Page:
Research from the APC Microbiome Institute in Cork, Ireland, tested the effectiveness of plant sterol esters and beta glucans for cholesterol – an area where both have been well documented to have beneficial effects. However, the new mouse study unearthed some revealing side effects on the gut microbiota and metabolism.
Writing in the journal Microbiome, the Irish team reported that consumption of oat beta glucan not only lowered blood cholesterol in mice, but also help keep body weight down and benefited the gut microbiota, the community of microbes living in the intestines.
Furthermore, beta glucan positively impacted the composition and functionality of the gut microbiota – acting as a prebiotic, and increasing bacteria in the gut of the mice.
Meanwhile, plant sterol esters were found to be the more effective in lowering blood cholesterol and helping to avoid plaque build-up, but caused the greatest weight gains and adversely affected the gut microbiota composition of the mice.
Eating porridge regularly was found to be a good way to ensure the heart and gut health benefits of consuming oat beta glucan were realised, the study added.
“These results show we need to consider effects on the microbiome when treating cardiovascular disease through either food or medication,” Professor Catherine Stanton, leader of the research at the APC Microbiome said.
Speaking to NutraIngredients, Stanton explained how this trial differed from previous trials in this area: “Other studies have previously demonstrated the benefits of oat beta glucan and plant sterol esters for heart health and prevention of plaque deposits. But previous studies have not really taken into action the impact of the gut microbiome.”
“The message is to take porridge regularly to reduce your risk of cardiovascular disease whilst also protecting your gut microbiota,” she commented.
Mice were fed a high fat diet together with either one of the two food supplements or the statin Atorvastatin over a period of 24 weeks. The mice used were susceptible to the build-up of cholesterol in their arteries.
Oat beta glucan altered both the composition and functionality of the gut microbiota. Ii particular, the level of butyrate, a type of fatty acid produced by gut bacteria which has been previously shown to protect against diet-induced obesity in mice, was elevated in this study.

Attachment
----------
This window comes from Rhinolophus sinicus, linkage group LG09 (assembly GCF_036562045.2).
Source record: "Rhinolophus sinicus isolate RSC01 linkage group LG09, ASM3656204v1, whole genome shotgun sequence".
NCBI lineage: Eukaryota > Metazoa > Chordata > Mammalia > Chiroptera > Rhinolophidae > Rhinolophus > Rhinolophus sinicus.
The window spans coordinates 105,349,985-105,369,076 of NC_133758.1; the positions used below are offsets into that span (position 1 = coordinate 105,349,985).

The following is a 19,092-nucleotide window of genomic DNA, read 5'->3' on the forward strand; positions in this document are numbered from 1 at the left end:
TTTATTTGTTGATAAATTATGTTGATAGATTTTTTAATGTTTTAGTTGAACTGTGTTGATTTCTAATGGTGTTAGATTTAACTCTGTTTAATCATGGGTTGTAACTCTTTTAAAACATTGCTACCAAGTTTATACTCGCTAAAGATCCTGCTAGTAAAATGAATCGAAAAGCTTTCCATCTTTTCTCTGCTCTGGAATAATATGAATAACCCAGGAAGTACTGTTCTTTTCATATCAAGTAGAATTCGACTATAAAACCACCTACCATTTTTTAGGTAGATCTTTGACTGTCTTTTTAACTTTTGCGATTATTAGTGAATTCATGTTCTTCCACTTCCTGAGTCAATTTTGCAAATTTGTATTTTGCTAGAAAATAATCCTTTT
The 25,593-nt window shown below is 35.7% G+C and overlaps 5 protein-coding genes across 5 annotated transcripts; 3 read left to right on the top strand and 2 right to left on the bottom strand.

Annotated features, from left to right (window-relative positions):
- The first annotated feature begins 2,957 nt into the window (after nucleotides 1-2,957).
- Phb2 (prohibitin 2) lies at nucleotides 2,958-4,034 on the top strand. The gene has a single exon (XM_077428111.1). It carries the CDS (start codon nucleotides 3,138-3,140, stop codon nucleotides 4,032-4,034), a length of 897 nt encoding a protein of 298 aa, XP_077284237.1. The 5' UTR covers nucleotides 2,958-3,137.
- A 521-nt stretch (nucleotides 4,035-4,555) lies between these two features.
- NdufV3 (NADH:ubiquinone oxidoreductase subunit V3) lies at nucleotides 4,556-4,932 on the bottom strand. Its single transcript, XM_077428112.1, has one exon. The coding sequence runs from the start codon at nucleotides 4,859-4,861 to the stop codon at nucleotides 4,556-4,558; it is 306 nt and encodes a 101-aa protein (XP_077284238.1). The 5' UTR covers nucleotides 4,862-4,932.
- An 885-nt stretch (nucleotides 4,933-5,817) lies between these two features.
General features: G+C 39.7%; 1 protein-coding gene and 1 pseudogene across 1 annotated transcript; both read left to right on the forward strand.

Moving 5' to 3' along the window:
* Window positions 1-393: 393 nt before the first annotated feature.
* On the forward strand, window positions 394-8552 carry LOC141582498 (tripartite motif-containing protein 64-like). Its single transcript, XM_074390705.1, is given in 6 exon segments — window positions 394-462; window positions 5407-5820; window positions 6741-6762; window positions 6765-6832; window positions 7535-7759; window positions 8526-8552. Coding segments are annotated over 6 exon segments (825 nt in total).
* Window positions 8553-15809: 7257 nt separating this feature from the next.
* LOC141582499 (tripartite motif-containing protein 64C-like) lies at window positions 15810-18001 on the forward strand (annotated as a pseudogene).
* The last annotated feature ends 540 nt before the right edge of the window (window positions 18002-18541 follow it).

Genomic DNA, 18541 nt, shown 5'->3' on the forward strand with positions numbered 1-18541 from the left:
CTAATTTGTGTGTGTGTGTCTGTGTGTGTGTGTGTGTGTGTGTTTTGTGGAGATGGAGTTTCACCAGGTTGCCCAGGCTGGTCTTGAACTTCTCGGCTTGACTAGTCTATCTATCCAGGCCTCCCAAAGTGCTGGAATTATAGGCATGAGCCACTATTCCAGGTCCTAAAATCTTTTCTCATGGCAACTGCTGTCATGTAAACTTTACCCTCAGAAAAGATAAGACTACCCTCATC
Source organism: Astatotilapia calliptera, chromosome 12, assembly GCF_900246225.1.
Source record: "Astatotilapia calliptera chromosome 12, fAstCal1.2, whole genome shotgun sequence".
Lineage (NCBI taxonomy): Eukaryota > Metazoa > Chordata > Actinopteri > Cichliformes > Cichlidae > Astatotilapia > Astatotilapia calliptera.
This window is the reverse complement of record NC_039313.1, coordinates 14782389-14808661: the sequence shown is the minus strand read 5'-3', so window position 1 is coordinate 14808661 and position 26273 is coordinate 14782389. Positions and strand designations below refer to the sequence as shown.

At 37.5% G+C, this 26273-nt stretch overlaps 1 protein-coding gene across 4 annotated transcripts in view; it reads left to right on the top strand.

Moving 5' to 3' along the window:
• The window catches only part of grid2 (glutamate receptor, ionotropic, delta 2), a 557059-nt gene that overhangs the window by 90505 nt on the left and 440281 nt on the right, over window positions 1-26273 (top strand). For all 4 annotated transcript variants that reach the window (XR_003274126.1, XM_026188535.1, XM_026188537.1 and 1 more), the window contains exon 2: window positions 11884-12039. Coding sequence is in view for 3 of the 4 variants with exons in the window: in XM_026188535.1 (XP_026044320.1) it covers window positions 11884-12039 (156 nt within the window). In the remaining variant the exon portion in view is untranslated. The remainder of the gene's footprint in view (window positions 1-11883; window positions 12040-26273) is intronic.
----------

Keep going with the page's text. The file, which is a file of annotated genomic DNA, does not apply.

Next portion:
Beta glucan also acted as a prebiotic, and increased bacteria in the gut which are being explored by others to treat obesity.
Plant sterol esters, in contracts, resulted in weight and adiposity gains and adversely affected the gut microbiota composition of the mice.
“The current study suggests gut microbes as an additional important player in the interface between our environment and cardiovascular health,” said study co-author Professor Noel Caplice “Specifically it shows that certain foods may facilitate weight loss as well as encouraging growth of beneficial microbes in our intestines.”
Caplice added that understanding this balance between food, gut bacteria and health may have implications for development of a range of new food and therapeutic products targeting cardiovascular disease – which is principal cause of death in men and women in the developed world.
“As a population, we all consume a range of food and pharmaceutical ingredients which impact directly on our health,” commented first author Dr Paul Ryan. “This study now highlights the importance of considering interactions between the gut microbiota and novel supplements or therapeutics, which may indirectly affect our health.”
What happens next
The institute is now developing its own range of probiotics and food ingredients to help with heart health, which they are testing on animals.
“We are very interested in looking at the link between the microbiota and how they impact on heath health and obesity,” said Stanton.
“We don’t want to just demonstrate that they [probiotics and food ingredients] work. We need to know how they work and the mechanism of the interaction between microbes and health and the whole cardiovascular system.”
Published online , Open Access, doi: 10.1186/s40168-017-0246-x
“Microbiome and metabolome modifying effects of several cardiovascular disease interventions in apo-E−/− mice”
Authors: Paul M. Ryan, et al
** This article was updated on 19th April after it was pointed out that we had incorrectly said plant stanol esters were used in the APC study. The research actually used plant sterol esters. NutraIngredients apologise for the mistake.